Oregon Supreme Court overrules judge's order halting coronavirus restrictions

Oregon Supreme Court overrules judge's order halting coronavirus restrictions
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The Oregon Supreme Court overruled a judge’s order stopping the governor’s statewide coronavirus restrictions late Monday.

State Supreme Court Presiding Justice Thomas Balmer granted the state’s emergency motion to hold the lower court’s injunction designating the state coronavirus restrictions “null and void,” Oregon Live reported. Balmer ruled the hold will remain in place until the higher court reviews the state’s petition to dismiss the lower judge’s ruling. 

The Supreme Court presiding justice instructed the plaintiffs to submit any responses for the court to consider by Friday and indicated no specific timeline for the decision.


"Following swift action by the Oregon Supreme Court, my emergency orders to protect the health and safety of Oregonians will remain in effect statewide while the court hears arguments in this lawsuit,'' Gov. Kate Brown (D) said in a statement. ''From the beginning of this crisis, I have worked within my authority, using science and data as my guide, heeding the advice of medical experts.''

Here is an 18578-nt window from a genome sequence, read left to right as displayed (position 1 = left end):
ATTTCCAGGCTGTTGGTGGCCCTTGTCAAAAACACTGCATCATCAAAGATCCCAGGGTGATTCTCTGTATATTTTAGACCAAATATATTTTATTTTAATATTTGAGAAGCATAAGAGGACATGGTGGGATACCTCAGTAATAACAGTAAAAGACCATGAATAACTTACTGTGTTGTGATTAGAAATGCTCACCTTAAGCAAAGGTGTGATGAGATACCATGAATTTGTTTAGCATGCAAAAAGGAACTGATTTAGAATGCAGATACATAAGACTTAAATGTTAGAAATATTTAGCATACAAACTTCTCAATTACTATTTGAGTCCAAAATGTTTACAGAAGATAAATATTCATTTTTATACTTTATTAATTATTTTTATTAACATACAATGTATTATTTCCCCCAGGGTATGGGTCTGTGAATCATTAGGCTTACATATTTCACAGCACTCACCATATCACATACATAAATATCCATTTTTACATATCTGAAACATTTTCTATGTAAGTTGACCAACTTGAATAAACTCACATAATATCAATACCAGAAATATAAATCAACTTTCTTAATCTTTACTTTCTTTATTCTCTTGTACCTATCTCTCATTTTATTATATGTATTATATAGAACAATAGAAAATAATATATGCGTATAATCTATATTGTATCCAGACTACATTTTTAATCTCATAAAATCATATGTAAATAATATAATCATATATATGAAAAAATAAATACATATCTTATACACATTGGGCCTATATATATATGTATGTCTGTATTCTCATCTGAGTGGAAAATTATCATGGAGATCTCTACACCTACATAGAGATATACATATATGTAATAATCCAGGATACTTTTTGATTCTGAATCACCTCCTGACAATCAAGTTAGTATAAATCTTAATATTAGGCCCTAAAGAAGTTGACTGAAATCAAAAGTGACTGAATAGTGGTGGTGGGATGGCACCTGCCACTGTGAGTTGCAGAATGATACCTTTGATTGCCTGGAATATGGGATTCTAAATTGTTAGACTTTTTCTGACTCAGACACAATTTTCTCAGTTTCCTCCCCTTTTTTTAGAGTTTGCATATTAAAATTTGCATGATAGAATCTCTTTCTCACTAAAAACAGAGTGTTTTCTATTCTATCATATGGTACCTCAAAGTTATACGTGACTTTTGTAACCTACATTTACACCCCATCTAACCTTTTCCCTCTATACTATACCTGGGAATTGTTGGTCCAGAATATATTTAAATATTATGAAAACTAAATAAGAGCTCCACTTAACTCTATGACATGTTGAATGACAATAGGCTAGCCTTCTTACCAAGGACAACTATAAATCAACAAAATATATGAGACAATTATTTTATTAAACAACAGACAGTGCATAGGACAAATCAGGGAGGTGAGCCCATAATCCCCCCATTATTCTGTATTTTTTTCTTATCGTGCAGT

Earlier Monday, Baker County Circuit Judge Matthew Shirtcliff declared Brown’s coronavirus restrictions as no longer valid after 10 churches and 21 individuals sued the governor. 

Shirtcliff ruled Monday that the order violated the plaintiff’s free exercise of religion, as he said places of worship could implement social distancing guidelines for their gatherings, like the ones used in grocery stores and other essential businesses. 

The state responded with an emergency order requesting the hold granted by Balmer, saying Shirtcliff overstepped his authority, and his legal argument was flawed, according to Oregon Live. 

Ray Hacke, an attorney for the Pacific Justice Institute that represents the churches, said he was “discouraged” by the state Supreme Court’s decision, according to Oregon Live.

“I think it defeats the whole point of the injunction, but that’s the call,” he said.